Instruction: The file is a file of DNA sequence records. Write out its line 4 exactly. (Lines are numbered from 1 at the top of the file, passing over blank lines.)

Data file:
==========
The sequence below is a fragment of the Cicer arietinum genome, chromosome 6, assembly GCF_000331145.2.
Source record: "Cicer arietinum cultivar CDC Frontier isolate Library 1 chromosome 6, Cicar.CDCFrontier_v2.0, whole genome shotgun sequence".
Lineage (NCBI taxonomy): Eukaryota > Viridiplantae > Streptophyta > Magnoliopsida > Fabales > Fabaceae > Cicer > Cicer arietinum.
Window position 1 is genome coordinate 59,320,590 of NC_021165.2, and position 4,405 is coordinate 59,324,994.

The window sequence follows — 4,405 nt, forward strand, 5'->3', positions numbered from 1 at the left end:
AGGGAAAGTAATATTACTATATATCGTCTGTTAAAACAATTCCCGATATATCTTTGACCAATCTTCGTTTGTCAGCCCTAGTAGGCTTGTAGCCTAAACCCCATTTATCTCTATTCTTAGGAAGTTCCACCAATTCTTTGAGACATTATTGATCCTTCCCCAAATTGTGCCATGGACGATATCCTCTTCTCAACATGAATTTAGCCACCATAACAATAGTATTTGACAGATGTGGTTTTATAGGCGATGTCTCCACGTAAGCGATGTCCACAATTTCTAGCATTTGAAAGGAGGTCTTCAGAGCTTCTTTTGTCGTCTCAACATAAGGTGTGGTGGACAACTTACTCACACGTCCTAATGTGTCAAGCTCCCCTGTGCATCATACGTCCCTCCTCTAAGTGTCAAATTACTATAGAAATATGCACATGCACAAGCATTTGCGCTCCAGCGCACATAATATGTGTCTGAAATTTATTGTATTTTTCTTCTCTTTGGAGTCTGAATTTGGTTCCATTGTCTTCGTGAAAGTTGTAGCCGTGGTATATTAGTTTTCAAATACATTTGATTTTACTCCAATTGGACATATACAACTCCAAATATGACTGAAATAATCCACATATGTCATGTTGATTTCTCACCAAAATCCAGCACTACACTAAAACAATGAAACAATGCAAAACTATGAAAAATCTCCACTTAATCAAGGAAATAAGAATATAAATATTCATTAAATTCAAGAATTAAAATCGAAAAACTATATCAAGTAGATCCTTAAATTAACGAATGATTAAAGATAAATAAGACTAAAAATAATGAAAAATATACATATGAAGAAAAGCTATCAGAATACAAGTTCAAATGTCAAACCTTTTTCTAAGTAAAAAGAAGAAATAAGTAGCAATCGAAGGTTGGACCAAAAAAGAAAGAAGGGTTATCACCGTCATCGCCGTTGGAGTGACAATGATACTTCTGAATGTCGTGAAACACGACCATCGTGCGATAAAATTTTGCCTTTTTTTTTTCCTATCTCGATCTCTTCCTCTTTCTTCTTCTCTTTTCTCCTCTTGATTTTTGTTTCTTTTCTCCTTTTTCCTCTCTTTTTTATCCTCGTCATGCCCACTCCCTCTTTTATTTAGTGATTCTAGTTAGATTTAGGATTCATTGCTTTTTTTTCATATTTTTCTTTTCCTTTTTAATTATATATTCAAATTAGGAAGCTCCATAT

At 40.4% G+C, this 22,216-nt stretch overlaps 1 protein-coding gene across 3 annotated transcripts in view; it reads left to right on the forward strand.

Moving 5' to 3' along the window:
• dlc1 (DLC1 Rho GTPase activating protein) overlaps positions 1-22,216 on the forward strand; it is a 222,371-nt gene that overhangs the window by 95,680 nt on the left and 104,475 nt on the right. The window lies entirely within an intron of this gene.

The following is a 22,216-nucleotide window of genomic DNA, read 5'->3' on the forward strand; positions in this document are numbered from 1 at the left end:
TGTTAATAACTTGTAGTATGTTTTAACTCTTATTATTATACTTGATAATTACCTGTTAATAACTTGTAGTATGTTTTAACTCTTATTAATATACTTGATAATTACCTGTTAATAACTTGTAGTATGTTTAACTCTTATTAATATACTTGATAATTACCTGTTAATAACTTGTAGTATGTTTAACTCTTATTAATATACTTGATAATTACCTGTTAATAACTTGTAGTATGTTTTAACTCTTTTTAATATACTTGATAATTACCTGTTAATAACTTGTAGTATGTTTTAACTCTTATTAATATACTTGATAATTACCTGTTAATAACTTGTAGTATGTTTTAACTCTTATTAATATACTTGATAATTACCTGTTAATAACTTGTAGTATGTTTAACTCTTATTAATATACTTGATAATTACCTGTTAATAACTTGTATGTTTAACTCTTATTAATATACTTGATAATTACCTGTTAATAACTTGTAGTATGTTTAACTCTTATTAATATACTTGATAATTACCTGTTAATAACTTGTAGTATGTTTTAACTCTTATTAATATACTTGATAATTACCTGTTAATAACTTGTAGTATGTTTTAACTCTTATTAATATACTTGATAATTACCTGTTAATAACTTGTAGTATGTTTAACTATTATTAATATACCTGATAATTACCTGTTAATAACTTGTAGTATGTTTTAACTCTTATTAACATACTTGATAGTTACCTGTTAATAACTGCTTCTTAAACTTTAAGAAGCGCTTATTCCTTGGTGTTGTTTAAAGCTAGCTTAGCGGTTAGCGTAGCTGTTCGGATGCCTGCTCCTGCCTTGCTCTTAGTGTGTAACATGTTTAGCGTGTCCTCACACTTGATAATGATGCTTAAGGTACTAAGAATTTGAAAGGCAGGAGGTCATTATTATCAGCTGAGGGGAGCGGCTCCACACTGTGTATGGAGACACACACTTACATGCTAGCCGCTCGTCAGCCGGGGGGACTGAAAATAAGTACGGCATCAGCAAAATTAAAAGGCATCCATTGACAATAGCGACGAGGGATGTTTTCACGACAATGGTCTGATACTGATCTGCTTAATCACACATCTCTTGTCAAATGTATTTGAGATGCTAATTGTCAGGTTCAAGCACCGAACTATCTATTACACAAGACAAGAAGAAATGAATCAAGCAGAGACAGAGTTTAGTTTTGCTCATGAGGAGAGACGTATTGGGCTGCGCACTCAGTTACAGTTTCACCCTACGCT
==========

Window position 1 is genome coordinate 59,320,590 of NC_021165.2, and position 4,405 is coordinate 59,324,994.